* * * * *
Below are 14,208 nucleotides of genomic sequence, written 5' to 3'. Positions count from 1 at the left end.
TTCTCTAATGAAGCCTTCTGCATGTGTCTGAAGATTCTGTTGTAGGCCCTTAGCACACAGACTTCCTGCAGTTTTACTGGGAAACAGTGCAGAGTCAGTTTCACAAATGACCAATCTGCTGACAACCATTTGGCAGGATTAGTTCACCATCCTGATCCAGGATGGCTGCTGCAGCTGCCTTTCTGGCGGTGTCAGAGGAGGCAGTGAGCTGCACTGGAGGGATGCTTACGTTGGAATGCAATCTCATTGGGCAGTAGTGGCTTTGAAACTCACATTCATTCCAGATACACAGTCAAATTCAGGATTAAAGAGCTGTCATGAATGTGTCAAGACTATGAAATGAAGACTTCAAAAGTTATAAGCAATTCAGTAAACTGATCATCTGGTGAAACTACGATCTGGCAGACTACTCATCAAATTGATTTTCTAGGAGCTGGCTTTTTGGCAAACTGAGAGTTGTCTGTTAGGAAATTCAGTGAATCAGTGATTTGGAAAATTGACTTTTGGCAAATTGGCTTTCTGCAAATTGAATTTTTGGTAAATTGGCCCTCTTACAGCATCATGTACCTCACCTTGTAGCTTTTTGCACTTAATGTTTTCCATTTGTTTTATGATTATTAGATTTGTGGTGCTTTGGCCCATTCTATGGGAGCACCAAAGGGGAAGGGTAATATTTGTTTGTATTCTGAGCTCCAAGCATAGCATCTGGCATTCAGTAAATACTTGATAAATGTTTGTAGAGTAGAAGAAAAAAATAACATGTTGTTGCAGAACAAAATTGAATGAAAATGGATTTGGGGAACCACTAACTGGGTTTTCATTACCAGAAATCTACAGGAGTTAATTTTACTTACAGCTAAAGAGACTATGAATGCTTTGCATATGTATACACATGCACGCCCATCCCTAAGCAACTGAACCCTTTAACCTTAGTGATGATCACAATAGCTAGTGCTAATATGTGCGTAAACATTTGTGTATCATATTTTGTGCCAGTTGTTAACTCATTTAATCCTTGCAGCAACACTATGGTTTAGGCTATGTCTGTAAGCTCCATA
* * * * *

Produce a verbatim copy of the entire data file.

Below are 14,208 nucleotides of genomic sequence, written 5' to 3'. Positions count from 1 at the left end.
TTCTCTAATGAAGCCTTCTGCATGTGTCTGAAGATTCTGTTGTAGGCCCTTAGCACACAGACTTCCTGCAGTTTTACTGGGAAACAGTGCAGAGTCAGTTTCACAAATGACCAATCTGCTGACAACCATTTGGCAGGATTAGTTCACCATCCTGATCCAGGATGGCTGCTGCAGCTGCCTTTCTGGCGGTGTCAGAGGAGGCAGTGAGCTGCACTGGAGGGATGCTTACGTTGGAATGCAATCTCATTGGGCAGTAGTGGCTTTGAAACTCACATTCATTCCAGATACACAGTCAAATTCAGGATTAAAGAGCTGTCATGAATGTGTCAAGACTATGAAATGAAGACTTCAAAAGTTATAAGCAATTCAGTAAACTGATCATCTGGTGAAACTACGATCTGGCAGACTACTCATCAAATTGATTTTCTAGGAGCTGGCTTTTTGGCAAACTGAGAGTTGTCTGTTAGGAAATTCAGTGAATCAGTGATTTGGAAAATTGACTTTTGGCAAATTGGCTTTCTGCAAATTGAATTTTTGGTAAATTGGCCCTCTTACAGCATCATGTACCTCACCTTGTAGCTTTTTGCACTTAATGTTTTCCATTTGTTTTATGATTATTAGATTTGTGGTGCTTTGGCCCATTCTATGGGAGCACCAAAGGGGAAGGGTAATATTTGTTTGTATTCTGAGCTCCAAGCATAGCATCTGGCATTCAGTAAATACTTGATAAATGTTTGTAGAGTAGAAGAAAAAAATAACATGTTGTTGCAGAACAAAATTGAATGAAAATGGATTTGGGGAACCACTAACTGGGTTTTCATTACCAGAAATCTACAGGAGTTAATTTTACTTACAGCTAAAGAGACTATGAATGCTTTGCATATGTATACACATGCACGCCCATCCCTAAGCAACTGAACCCTTTAACCTTAGTGATGATCACAATAGCTAGTGCTAATATGTGCGTAAACATTTGTGTATCATATTTTGTGCCAGTTGTTAACTCATTTAATCCTTGCAGCAACACTATGGTTTAGGCTATGTCTGTAAGCTCCATA